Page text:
Dec. 10, 1928 Chickasha Grady County Oklahoma, USA
Dec. 16, 2012 Cleveland Bradley County Tennessee, USA
Veleta B. Biggs-Loyd died Sunday afternoon, Dec. 16, 2012, in her home of natural causes.
She was born on Dec. 10, 1928, to John Wesley Spoon and Maude Beatrice Beauregard Harrington-Spoon in Chickasha, Okla.
She was married to Thomas Biggs on Nov. 4, 1945. She served as a pastor's wife for 46 years, Pentecostal Ladies Auxillary (P.L.A.) leader and children's pastor in the Pentecostal Church of God.
She was preceded in death by her parents; her husband of 50 years, the Rev. D.T. Biggs; a daughter, Teala Veleta Bray; and a grandchild, Aleshia T. Biggs.
Surviving children include Thomas A. Biggs of Paso Robles, Calif., Evelyn B. Parnell of Collinsville, Okla., Weltha L. Biggs of Chattanooga, Aletha A. Sellers of Cleveland, Joseph E. Biggs of Claremore, Okla., and Geneva A. Facenda of Bakersfield, Calif.; and numerous other extended family members and friends.
She was a resident of Cleveland for the past 12 years and active member of Mount Olive Ministries.
She was a faithful volunteer of "The Caring Place" for eight years. Her passion was sharing the salvation message. She had a heart for intercessory prayer and was on many prayer teams.
by LARRY C. BOWERS, Banner Staff Writer Cleveland Daily Banner
Veleta Lloyd is an "Okie" but has lived in Missouri and California, moved out on her own as a 15-year-old and raised seven children. Now she is The Caring Place's self-proclaimed "Prayer Warrior."
She has been unable to work a regular schedule at the care agency recently, but she is usually at the office on Mondays performing various tasks that need doing for the facility to run smoothly the rest of the week. She was busy a couple of weeks ago separating plastic bags for use by Caring Place clients.
Lloyd was recognized recently when she was presented the organization's first Danny O'Neal Servant Award for her contributions to the agency.
She has worked at The Caring Place since 2002, doing a variety of chores. One of the responsibilities was greeting visitors and praying with them on a number of issues. "I took care of people and realized that my job was to be a "Prayer Warrior," she said.
"I work with anyone who has a need for prayer," she added, saying she still prays at least an hour each day. "I've learned how to pray in church, by myself and everywhere."
Lloyd, who is 83, grew up in Oklahoma and Missouri. She said her father lost an eye when he was a young boy, and cut wood when he was a young adult to support his family. He later drove heavy machinery.
She was only 15 when her father died. Her mother couldn't take care of the entire family and an aunt took in Lloyd and two younger sisters. "I told her she couldn't do that, with her own three children, and I got an apartment for myself and my 9-year-old sister."
This arrangement didn't last long as the truancy officer found out about the situation and forced the younger girl back to her mom.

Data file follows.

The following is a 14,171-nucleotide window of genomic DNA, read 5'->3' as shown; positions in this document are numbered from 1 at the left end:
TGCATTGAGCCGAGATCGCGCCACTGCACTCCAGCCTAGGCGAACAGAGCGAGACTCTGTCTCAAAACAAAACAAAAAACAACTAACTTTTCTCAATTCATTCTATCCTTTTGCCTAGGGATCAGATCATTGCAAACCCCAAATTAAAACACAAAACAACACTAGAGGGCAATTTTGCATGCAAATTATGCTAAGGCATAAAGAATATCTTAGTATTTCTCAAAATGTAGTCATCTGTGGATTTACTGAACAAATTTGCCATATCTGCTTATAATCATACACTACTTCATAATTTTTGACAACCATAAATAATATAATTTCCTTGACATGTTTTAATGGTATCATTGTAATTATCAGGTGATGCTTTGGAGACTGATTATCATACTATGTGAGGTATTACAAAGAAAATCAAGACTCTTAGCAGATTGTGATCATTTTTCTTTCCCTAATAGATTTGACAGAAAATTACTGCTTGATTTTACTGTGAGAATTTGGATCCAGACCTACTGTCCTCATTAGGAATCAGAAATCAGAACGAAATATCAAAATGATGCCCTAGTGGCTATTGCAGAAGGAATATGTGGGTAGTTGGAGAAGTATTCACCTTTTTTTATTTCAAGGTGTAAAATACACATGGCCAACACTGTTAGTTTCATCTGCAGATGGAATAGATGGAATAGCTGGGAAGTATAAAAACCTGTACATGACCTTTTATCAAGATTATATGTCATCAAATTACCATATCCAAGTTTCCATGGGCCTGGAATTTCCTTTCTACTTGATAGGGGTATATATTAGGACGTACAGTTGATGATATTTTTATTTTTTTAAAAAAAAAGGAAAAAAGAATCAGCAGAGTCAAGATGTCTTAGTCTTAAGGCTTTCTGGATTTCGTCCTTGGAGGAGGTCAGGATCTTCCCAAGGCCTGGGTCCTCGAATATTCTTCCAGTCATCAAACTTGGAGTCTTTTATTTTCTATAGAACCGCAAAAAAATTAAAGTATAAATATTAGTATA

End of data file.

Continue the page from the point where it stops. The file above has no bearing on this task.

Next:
Lloyd had a boyfriend she had met when she was only 11. He spent a tour of duty with the U.S. Army, and they were married when he was discharged. He had spent some of his service time in California and decided that his new family would move there.
"We spent 46 years out there and raised seven children, five girls and two boys," said Lloyd. "Once the children grew up we moved back to Oklahoma. He had been sick and died on his birthday in 1995."
She spent almost four years in Claremore, Okla., before her daughter invited her to Cleveland for Thanksgiving. On the visit she asked her daughter Gail and son-in-law, Arnie Sellers, if she could move to Cleveland.
After making her home here, Lloyd and some other ladies were visiting residents at area rest homes. She then began volunteering at The Caring Place. "It was only one day a week at first," she said. "For a year I worked at greeting people and having prayer," she said. "Later, I worked four days a week for a year."
Lloyd has had to cut back on her volunteer work, due to age limitations. "I just can't carry all the clothes," she said. She still is able to do some of the menial tasks that are needed on Mondays.
Even with limitations, she has little idle time. "I have a small family at home," she said of her Chihuahua and her daughter's three dogs. "She's always been a dog lover, and when they go away, I take care of them.'
She also has her prayers, and the prayers she says for others. "There's just so much bad in the world, like abortion, abuse, hunger and genocide," she said. "God tells us that if we could all come together He would stop this.
"I'm thankful that I have a place to work," Lloyd added. "And, I can pray for other people here, or anywhere. I wouldn't change anything in my world."
"The Lord will lead you through prayer and I'm glad I can help people," she said. "I pray at least an hour each day and I can pray with anyone. Still, it's a personal thing between you and God."